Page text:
Cavaliers, WWW

On the recent Cavaliers success and what it means: While We’re Waiting

Happy Tuesday, WFNY!

A few weeks ago, I wrote about what a mess the Cleveland Cavaliers are.

Naturally, the Cavaliers have gone 7-7 since I wrote that. Suddenly, it seems like there some light at the end of this rebuilding tunnel. The NBA season is long. It’s easy to get swept up in the tiny moments and feel like they carry more significance than they actually do. Was I just swept up in the negativity of a rough season at that point? Or are we just swept up in the positive emotions of a good stretch of play? Basketball is funny like that.

I can admit that today I feel better about Collin Sexton and Cedi Osman’s development than I did in January. Seeing them play more games next to an All-Star player in Kevin Love, we’ve been able to see how they can work as complimentary pieces to the puzzle. I can see roles for both as role players on a good team. So that’s positive.

I don’t feel much different overall about the direction of the franchise, however. I still have a lot of concerns about the leadership and overarching plan for this season and the future. And for as great as it has been to see Love back playing with this team, the truth is the team might be too good with him to properly rebuild through the draft. I wouldn’t be surprised at all if the Cavaliers traded him this offseason, triggering another atrocious season and guys like Sexton and Cedi back to being relied on as primary options in the offense.

Indeed, the Cavaliers have been playing really solid basketball with Love on the court. This shouldn’t be surprising to anyone. Having great players matters more in the NBA than in any other sport. A dynamic offensive player like Love shifts the entire gravity of the opposing defense. It creates opportunities and gives teammates better options and looks. Winning and losing are also contagious. As the team finds success, it tends to breed more success. The Cavaliers aren’t going to suddenly challenge for the playoffs or anything like that, but respective to where things were just a month or two ago, the team is absolutely rolling right now.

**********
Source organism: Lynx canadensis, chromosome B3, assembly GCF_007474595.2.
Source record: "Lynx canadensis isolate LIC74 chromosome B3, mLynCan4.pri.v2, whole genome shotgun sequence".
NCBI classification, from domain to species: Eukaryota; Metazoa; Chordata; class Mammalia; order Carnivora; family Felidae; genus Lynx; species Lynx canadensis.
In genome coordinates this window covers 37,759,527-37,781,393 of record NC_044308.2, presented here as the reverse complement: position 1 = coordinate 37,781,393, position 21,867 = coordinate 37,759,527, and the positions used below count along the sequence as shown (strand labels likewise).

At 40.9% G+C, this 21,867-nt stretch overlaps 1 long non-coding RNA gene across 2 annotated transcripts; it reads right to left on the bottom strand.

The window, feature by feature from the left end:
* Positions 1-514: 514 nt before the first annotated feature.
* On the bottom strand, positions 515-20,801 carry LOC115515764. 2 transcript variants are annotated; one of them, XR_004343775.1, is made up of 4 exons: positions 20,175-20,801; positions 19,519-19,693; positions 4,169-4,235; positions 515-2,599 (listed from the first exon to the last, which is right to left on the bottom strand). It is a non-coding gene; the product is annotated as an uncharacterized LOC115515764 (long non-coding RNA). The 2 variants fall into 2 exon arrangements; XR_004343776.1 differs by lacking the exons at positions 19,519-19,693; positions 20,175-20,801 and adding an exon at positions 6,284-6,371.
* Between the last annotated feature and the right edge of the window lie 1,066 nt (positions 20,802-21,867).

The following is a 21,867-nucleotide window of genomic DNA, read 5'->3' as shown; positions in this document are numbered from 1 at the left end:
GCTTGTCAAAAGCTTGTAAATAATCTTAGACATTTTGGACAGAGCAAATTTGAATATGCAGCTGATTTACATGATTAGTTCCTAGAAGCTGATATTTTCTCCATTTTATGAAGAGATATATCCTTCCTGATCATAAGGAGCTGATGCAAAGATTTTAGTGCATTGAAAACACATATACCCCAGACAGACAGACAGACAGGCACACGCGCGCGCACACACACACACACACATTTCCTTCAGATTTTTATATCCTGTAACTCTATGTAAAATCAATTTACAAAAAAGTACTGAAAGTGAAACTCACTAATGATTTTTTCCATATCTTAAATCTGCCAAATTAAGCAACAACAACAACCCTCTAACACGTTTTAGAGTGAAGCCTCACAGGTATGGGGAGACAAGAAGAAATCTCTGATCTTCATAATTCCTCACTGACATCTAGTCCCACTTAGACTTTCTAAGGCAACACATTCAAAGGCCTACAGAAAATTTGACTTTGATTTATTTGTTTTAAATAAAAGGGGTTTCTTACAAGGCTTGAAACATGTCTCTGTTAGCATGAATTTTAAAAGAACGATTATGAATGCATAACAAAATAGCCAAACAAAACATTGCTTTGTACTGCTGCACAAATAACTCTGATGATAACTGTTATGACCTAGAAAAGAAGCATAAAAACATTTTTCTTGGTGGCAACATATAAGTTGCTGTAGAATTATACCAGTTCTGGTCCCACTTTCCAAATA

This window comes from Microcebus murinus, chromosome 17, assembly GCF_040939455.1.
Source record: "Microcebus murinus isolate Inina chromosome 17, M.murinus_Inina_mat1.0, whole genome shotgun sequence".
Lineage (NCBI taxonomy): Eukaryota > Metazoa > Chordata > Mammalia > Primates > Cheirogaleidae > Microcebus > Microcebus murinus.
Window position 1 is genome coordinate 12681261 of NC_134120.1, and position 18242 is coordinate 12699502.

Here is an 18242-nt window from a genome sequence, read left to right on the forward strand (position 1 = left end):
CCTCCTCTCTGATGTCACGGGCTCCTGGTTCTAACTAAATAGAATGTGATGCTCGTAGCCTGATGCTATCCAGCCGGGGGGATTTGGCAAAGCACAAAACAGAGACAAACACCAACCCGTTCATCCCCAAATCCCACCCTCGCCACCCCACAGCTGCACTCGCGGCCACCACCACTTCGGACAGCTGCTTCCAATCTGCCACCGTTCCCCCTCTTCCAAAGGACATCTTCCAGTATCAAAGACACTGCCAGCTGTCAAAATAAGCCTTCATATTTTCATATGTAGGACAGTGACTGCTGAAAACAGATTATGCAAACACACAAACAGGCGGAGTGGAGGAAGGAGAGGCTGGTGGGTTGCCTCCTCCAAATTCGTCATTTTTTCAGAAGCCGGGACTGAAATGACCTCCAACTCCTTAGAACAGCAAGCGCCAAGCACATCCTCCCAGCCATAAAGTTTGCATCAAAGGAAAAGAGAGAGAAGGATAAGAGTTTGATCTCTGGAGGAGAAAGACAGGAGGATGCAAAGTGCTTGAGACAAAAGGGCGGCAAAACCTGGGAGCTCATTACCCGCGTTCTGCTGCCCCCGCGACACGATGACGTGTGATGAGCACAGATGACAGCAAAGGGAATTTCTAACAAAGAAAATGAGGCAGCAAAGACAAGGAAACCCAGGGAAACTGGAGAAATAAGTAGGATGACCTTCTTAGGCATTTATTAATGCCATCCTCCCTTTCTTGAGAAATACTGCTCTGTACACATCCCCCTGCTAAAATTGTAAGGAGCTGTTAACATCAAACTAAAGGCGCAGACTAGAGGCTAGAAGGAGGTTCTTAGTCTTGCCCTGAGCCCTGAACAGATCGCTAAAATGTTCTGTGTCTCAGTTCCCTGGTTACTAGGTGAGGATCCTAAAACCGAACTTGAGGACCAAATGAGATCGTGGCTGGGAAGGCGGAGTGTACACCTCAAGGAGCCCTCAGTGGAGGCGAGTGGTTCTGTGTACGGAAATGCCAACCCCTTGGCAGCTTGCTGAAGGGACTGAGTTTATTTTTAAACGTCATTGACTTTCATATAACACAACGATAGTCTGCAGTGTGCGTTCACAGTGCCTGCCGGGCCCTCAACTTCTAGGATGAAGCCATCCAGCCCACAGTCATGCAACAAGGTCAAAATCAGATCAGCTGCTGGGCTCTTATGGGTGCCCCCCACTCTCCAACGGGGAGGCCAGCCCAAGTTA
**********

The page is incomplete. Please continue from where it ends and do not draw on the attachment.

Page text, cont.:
The Cavaliers are currently owners of the league’s third-worst record. As we all know, the bottom three teams share the same odds for the first pick in the lottery. That has led some to say that you just need to be in the bottom three, as though being third-worst is the same as being the worst. It’s not. Your odds might be the same for the first pick, but the third-worst team has significantly better odds of picking outside the top five (33 percent) than the worst team does (0 percent). The Cavaliers currently have a 14 percent chance of the top pick, same as the other two teams in the coveted “bottom three”. That means there’s an 86 percent chance they won’t have the top pick. There’s a 26 percent chance they get the sixth pick and a seven percent chance they end up at the seventh pick.

There’s a couple of different points here. First of all, under the new lottery rules, playing the lottery game is tough. You can tank all you want, but the odds say you’re not really giving yourself all that significant of an advantage. But the only way to absolutely guarantee yourself a top-five pick is to finish with the worst record. So what I’m getting at is, if you’re not going to finish with the worst record, you might as well not worry all that much about your slotting. Even the 10th worst team has almost a ten percent chance of getting a top-three pick.

So, really, the Cavaliers have a decision to make. Do they want to chase the worst overall pick another year? Or are they ready to start riding the ladder upward while letting the proverbial ping pong balls fall wherever they may?